Maryann Mason

As It Was Contributor

Maryann Mason, who lives in Ashland, has taught history and English in the U.S. Midwest and Northwest, and Bolivia. She has written history spots for local public radio, interviewed mystery writers for RVTV Noir, and edited personal and family histories.  Her poetry has appeared in Sweet Annie & Sweet Pea Review (1999), Rain Magazine (2007), and The Third Reader, an online Journal of Literary Fiction and Poetry. In 2008 she published her first chapbook, Ravelings.  She organized a History Day for Southern Oregon, and as an English/history teacher she assigned the National History Day project to her students every year for many years.

Michigan timberman L. G. Porter was one of the first settlers in Medford, Ore., after purchasing timberland around Prospect in the 1890s. 

In May 1948, the Republican candidate for President, New York Gov. Thomas Dewey, addressed an audience of some 2,000 at the Medford Armory. 

In 1853, Rachel Taylor left Illinois with her family, traveling to the Rogue Valley in what became known as the “Preacher Train” because five Southern Oregon preachers came on that same wagon train.

When Robert Erway Sr. returned as an adult to the Fall Creek Power House where he played as a 6-year-old, it brought back memories, not all happy ones.

Eighty-three-year-old Mrs. A.J. Russell recalled the Christmas of 1865 when she was 27, married and living on Ashland’s North Main Street.  The town had 16 business and professional men at the time.

An original member of the Ashland Highland Kilty Band, Gerald Gunter, had some fond memories of the early days.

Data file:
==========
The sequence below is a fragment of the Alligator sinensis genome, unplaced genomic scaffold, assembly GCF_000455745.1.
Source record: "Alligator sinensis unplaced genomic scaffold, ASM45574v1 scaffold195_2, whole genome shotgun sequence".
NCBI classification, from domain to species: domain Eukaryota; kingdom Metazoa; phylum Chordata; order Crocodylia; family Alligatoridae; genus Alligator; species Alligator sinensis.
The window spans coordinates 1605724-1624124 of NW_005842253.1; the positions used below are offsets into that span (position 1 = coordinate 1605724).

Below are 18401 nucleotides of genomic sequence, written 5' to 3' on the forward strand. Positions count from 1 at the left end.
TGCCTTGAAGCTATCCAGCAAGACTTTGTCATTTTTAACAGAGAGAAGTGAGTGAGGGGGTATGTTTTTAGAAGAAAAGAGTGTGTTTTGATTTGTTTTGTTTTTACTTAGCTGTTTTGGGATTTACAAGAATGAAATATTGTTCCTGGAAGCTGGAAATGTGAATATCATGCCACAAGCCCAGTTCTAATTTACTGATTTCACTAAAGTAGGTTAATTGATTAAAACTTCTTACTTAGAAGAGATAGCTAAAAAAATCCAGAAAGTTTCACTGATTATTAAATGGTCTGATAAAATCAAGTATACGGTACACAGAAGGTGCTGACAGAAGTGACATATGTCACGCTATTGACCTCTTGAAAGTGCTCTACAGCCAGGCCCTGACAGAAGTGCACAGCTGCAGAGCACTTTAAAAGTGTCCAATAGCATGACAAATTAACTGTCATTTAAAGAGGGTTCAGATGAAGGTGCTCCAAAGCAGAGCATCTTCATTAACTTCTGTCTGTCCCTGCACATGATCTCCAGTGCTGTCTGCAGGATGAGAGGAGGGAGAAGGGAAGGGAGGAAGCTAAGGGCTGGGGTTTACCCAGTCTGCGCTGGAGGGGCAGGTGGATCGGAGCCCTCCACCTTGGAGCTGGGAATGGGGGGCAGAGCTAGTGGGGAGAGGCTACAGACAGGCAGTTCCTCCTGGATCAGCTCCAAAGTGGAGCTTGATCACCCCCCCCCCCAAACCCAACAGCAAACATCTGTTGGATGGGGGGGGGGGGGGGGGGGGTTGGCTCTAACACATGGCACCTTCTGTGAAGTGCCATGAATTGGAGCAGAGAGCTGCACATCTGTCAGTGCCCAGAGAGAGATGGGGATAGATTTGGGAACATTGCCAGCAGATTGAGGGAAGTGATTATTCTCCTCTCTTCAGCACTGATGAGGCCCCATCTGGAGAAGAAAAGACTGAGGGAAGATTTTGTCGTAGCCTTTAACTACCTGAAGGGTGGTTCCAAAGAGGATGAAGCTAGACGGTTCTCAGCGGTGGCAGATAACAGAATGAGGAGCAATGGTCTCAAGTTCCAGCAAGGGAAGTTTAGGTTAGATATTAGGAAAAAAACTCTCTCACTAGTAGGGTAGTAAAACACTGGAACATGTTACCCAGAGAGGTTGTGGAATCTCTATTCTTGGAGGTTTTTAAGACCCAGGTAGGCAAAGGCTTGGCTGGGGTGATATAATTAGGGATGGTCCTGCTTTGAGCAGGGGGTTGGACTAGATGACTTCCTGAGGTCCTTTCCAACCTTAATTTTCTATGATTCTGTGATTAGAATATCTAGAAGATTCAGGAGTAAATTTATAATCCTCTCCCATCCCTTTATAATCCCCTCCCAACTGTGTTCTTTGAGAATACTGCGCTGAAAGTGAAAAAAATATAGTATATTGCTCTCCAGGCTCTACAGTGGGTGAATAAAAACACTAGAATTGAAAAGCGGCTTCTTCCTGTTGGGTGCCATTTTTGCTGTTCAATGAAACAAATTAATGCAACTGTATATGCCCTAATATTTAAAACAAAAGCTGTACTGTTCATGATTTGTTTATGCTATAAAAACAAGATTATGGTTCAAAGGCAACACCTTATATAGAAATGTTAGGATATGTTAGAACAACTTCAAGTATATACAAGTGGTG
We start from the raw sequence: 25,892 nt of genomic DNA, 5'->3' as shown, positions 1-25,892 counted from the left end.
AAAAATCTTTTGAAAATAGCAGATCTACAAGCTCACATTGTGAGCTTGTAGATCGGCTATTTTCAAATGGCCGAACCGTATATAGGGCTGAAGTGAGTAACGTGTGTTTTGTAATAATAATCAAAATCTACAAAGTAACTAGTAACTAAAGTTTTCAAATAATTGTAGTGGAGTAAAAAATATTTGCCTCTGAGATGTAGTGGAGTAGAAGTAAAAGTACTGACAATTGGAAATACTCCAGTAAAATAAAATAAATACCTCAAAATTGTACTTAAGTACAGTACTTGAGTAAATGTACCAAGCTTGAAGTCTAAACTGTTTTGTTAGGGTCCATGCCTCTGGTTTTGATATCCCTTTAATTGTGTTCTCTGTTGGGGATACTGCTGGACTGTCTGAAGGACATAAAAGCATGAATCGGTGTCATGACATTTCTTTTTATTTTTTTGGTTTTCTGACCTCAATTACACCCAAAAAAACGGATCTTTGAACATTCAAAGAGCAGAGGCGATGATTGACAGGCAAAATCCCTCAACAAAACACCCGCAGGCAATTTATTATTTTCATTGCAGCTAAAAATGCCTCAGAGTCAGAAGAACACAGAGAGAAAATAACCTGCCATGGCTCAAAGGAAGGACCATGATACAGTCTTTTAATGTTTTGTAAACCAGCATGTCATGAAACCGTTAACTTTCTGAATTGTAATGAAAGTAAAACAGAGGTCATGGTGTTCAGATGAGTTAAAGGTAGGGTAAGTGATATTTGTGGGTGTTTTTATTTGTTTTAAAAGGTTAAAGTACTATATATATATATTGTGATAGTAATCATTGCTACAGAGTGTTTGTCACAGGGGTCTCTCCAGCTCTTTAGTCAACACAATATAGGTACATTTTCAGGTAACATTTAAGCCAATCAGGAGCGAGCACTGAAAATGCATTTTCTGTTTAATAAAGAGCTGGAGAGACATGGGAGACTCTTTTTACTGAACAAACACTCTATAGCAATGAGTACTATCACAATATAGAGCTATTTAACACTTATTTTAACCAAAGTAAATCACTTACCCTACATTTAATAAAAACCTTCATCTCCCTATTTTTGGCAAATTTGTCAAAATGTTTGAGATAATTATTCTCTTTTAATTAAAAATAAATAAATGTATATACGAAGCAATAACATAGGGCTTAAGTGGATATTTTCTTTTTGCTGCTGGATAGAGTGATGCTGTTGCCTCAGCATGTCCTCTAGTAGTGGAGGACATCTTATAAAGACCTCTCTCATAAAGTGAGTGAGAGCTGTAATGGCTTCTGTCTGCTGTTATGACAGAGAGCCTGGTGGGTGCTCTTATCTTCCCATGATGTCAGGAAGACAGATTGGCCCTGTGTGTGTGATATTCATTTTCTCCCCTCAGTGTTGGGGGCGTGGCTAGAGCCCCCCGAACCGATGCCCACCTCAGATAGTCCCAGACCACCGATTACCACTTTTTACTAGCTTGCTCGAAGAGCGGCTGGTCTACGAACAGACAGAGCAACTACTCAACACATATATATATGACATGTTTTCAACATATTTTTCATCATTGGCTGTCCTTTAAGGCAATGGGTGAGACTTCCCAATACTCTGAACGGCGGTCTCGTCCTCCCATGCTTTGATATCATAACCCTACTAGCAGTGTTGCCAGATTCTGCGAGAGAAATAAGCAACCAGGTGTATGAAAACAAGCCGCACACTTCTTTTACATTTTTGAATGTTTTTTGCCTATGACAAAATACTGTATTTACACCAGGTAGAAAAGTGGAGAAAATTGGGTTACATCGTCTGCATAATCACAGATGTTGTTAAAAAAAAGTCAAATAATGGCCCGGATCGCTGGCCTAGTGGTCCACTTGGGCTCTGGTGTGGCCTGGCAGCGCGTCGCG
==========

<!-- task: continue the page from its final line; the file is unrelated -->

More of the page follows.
Samuel Colver Jr. was one of Southern Oregon’s successful pioneers, an Ohio boy who studied law at Plymouth College in Indiana, excelled in debate, especially with his teachers, but left Ohio to become a Texas Ranger, an Indian Scout, and to serve with Sam Houston in the Battle of San Jacinto.

The Klamath Reservation tribes were very proud of their kiuks, known by outsiders as Indian doctors or shamans.  One of the most respected was David Chocktoot, or Big Hearted Indian.

Music and politics seem to go together, but in 1904, a welcoming band received the bad end of the deal.

When the North American fur trade reached its peak in the 1800’s, European and American trappers encountered an abundance of sea otters, especially on the Oregon Coast.  It wouldn’t last long.

In 1907, George Taverner and his wife, Mary Elizabeth, moved to Ashland, Ore., and bought a home designed by Frank Clark, Southern Oregon’s leading architect at the time.

In 1852 Isaac and Elizabeth Hill left Sweetwater, Tenn., for Oregon, with three daughters and three sons, 500 head of cattle and 12 oxen.

Picard, Calif., doesn’t exist today, but in the late 1800’s, it was a small town in California’s Butte Valley south of Klamath Falls. 

Before she died in 1948 in Talent, Ore., Susan Haines Clayton had become one of, and maybe the last, Union Civil War nurses still alive. 

Political conflict is not new in America -- or Jackson County, for that matter.

Northwest forests once attracted government scientists investigating tree-damaging insect infestations.  

When the Rogue River Indian War erupted in 1855, the U.S. military had 350 men assigned to the vast Oregon and Washington territories.  A militia called the Second Regiment Mounted Volunteers formed and played a major role in the war.  Its success depended on the smooth delivery of supplies to the troops.

On April 18, 1906, Grants Pass, Ore., purchased rights of way and rails and unloaded a trainload of equipment for building a railroad to Crescent City.  Plans were shelved the next day by the San Francisco Great Earthquake.

When he decided to travel to Oregon from Ohio in 1845, Alonzo A. Skinner was already a member of the bar, and a prosecuting attorney. He became the first judge in the Pacific Northwest.

James DeMoss and his wife Elizabeth were part of an 1862 wagon train.  They were musicians who traveled the world with their five children, playing 41 different instruments.  Son George played two cornets at the same time and also had the ability to play several different pieces of music at the same time. Son Henry composed the song “Sweet Oregon,” which became the unofficial state song for a number of years.

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